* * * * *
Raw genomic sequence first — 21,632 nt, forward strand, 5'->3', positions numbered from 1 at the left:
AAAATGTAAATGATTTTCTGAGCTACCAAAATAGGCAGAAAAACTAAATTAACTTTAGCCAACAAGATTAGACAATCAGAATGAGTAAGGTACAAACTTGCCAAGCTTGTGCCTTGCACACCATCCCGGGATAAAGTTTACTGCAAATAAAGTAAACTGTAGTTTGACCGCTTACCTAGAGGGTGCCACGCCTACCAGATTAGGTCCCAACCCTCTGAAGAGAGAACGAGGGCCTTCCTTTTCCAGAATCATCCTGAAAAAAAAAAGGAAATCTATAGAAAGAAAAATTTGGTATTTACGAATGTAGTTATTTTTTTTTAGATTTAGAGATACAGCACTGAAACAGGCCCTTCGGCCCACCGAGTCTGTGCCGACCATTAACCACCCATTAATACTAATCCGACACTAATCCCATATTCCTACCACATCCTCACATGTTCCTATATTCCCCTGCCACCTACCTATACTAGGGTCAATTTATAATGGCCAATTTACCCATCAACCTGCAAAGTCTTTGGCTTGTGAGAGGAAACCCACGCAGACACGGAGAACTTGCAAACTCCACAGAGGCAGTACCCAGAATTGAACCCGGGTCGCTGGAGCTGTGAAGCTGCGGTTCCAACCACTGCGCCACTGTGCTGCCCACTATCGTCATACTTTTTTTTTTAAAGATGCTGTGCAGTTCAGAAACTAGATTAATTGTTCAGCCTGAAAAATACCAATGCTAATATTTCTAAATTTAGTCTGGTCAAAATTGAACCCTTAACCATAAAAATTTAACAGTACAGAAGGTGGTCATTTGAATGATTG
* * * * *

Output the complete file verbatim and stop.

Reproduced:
Raw genomic sequence first — 21,632 nt, forward strand, 5'->3', positions numbered from 1 at the left:
AAAATGTAAATGATTTTCTGAGCTACCAAAATAGGCAGAAAAACTAAATTAACTTTAGCCAACAAGATTAGACAATCAGAATGAGTAAGGTACAAACTTGCCAAGCTTGTGCCTTGCACACCATCCCGGGATAAAGTTTACTGCAAATAAAGTAAACTGTAGTTTGACCGCTTACCTAGAGGGTGCCACGCCTACCAGATTAGGTCCCAACCCTCTGAAGAGAGAACGAGGGCCTTCCTTTTCCAGAATCATCCTGAAAAAAAAAAGGAAATCTATAGAAAGAAAAATTTGGTATTTACGAATGTAGTTATTTTTTTTTAGATTTAGAGATACAGCACTGAAACAGGCCCTTCGGCCCACCGAGTCTGTGCCGACCATTAACCACCCATTAATACTAATCCGACACTAATCCCATATTCCTACCACATCCTCACATGTTCCTATATTCCCCTGCCACCTACCTATACTAGGGTCAATTTATAATGGCCAATTTACCCATCAACCTGCAAAGTCTTTGGCTTGTGAGAGGAAACCCACGCAGACACGGAGAACTTGCAAACTCCACAGAGGCAGTACCCAGAATTGAACCCGGGTCGCTGGAGCTGTGAAGCTGCGGTTCCAACCACTGCGCCACTGTGCTGCCCACTATCGTCATACTTTTTTTTTTAAAGATGCTGTGCAGTTCAGAAACTAGATTAATTGTTCAGCCTGAAAAATACCAATGCTAATATTTCTAAATTTAGTCTGGTCAAAATTGAACCCTTAACCATAAAAATTTAACAGTACAGAAGGTGGTCATTTGAATGATTG